by James Wigderson | June 29, 2016 11:53 pm
Turner Classic Movies is showing a series of classic Shakespeare films. I went to the invaluable IMDB movie site to find out if it was true that Hamlet was made in black and white because Laurence Olivier was having a dispute with Technicolor. (Yes, it is true.)
I had to laugh at this:
It’s a good thing they didn’t have IMDB back in 1601. It would have ruined the play.
I did find this piece of trivia interesting:
One of the William Shakespeare purists who criticized this shorn-down version of the play was Ethel Barrymore, who complained that it wasn’t as faithful as the stage version produced on Broadway in 1922, in which her brother John Barrymore played Hamlet. Ethel Barrymore was the presenter of the Best Picture Oscar at the Academy Awards that year and was visibly shaken when she read out Laurence Olivier’s name as the winner.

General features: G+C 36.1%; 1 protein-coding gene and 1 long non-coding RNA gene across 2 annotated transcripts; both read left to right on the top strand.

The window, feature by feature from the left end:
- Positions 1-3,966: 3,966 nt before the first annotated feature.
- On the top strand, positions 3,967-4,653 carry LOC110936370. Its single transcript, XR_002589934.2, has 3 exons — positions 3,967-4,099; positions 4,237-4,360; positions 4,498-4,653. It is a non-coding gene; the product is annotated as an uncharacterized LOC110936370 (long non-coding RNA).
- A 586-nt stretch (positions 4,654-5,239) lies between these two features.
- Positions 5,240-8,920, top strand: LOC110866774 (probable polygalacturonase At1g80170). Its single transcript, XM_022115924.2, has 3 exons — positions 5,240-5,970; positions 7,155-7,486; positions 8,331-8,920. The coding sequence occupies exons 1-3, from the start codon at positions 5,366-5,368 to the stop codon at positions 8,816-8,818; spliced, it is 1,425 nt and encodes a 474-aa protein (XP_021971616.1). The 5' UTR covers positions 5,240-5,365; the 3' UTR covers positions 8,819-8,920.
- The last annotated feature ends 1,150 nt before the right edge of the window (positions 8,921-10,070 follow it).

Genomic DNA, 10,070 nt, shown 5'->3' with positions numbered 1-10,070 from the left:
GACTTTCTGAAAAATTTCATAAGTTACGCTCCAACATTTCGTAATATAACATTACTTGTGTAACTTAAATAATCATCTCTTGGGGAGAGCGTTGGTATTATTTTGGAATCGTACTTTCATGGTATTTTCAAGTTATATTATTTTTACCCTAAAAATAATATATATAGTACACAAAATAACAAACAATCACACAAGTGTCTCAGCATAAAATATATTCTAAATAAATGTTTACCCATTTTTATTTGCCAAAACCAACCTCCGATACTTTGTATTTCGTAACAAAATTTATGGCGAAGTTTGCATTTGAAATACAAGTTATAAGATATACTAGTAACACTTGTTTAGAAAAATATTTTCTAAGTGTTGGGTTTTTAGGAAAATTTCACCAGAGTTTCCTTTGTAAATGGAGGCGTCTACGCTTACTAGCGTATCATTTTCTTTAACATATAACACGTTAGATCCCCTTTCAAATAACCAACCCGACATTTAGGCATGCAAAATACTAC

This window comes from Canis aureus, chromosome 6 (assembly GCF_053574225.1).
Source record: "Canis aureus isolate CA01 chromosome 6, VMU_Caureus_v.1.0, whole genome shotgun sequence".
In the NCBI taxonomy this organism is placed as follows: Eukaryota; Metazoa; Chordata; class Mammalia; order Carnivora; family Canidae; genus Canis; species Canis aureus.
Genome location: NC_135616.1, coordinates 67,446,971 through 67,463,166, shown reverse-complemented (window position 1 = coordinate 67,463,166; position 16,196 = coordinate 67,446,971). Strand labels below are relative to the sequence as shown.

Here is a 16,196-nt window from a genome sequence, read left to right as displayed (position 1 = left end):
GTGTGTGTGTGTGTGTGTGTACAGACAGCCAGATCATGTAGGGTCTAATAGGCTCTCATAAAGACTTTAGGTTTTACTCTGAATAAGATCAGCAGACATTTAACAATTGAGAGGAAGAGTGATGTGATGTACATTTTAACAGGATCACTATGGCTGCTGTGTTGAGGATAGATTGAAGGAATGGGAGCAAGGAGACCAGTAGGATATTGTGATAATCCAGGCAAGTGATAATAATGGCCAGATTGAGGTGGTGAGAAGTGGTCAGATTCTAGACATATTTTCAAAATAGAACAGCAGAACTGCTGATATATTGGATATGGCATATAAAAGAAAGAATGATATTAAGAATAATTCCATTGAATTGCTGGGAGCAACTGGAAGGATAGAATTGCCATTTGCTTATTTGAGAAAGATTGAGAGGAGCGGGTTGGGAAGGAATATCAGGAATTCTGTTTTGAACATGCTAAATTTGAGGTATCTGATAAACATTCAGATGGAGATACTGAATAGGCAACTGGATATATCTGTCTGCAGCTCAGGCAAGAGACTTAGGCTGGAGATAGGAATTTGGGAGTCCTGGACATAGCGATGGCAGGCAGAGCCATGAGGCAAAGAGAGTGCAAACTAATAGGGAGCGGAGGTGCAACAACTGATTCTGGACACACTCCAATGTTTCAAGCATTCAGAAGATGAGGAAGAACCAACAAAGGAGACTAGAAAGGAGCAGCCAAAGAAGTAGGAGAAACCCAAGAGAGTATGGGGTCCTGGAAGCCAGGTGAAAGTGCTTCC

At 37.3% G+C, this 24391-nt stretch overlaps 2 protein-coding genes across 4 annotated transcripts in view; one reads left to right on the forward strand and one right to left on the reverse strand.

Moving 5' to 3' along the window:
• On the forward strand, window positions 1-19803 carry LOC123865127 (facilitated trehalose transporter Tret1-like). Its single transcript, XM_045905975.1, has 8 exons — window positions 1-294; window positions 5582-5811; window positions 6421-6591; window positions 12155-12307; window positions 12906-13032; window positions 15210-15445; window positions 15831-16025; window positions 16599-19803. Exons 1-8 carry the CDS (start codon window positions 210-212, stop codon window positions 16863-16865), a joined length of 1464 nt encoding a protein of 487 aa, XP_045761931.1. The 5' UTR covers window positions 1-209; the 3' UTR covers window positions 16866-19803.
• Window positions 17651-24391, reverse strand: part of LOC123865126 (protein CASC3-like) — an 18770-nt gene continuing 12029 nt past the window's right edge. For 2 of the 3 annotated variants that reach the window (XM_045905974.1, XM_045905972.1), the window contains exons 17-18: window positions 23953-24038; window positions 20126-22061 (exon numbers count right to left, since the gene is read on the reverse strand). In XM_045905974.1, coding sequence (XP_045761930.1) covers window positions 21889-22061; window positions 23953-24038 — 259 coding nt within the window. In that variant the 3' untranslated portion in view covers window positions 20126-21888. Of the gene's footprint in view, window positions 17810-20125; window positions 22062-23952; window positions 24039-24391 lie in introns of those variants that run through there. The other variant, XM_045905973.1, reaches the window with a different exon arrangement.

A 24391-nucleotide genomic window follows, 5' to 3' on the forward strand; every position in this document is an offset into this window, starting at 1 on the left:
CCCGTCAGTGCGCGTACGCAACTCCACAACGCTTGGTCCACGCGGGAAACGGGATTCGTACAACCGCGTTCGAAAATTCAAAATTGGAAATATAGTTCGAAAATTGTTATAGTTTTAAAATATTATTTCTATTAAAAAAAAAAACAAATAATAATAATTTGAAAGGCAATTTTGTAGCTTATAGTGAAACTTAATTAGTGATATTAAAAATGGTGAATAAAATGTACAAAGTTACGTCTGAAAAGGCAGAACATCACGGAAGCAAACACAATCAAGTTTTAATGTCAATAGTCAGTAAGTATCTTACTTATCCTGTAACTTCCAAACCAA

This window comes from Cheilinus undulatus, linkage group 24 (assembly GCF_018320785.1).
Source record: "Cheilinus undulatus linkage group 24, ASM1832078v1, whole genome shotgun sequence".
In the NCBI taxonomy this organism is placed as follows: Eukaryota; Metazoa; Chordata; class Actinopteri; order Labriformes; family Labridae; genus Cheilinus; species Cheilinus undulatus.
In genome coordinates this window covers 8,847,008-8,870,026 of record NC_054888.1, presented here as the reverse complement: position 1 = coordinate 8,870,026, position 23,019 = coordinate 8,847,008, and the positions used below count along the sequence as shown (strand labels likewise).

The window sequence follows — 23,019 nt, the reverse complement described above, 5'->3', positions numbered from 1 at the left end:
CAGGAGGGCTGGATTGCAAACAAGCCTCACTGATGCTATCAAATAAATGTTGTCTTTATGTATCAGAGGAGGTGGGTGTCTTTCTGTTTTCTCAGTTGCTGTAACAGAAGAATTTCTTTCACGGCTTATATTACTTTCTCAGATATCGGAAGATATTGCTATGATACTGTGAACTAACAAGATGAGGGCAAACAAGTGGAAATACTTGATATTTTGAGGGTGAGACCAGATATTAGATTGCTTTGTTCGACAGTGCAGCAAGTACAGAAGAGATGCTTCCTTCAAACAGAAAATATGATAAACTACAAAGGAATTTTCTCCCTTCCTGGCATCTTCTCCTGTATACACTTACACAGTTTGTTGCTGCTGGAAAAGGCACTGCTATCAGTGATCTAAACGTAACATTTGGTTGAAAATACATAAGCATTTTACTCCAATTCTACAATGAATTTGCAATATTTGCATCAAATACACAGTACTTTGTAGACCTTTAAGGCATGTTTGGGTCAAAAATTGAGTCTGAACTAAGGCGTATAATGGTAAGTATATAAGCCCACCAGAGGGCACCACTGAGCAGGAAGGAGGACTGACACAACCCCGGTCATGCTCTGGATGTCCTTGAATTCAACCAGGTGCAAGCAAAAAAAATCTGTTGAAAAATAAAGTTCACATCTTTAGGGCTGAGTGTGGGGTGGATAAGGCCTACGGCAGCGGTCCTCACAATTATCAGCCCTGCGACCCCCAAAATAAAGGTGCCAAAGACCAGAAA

On the one hand, I sympathize since Olivier made the decision to excise Rosencrantz and Guildenstern from the film. On the other hand, it’s hard to complain about not remaining true to the text since Shakespeare himself fiddled with the text as needed and a faithful rendition of Hamlet, like Kenneth Branagh’s in 1996, would bring the play to four hours. Olivier’s Hamlet still clocks in at 2 hours 35 minutes.
I suspect the real reason Ethel B wasn’t happy was because somebody won a best actor award in a movie made from a play by Shakespeare, and that somebody didn’t have the last name of the famed acting family of Barrymore.
Still, Olivier did play with the language to make it more readily understood to the modern ear. Not sure if that’s forgivable.
One other thought as I watch Ophelia drown (oops, spoiler), when Olivier as Hamlet is giving the theater company advice on acting, did the other actors have a hard time keeping a straight face? Olivier’s reputation for off-screen “advice” to his fellow actors was pretty well known.
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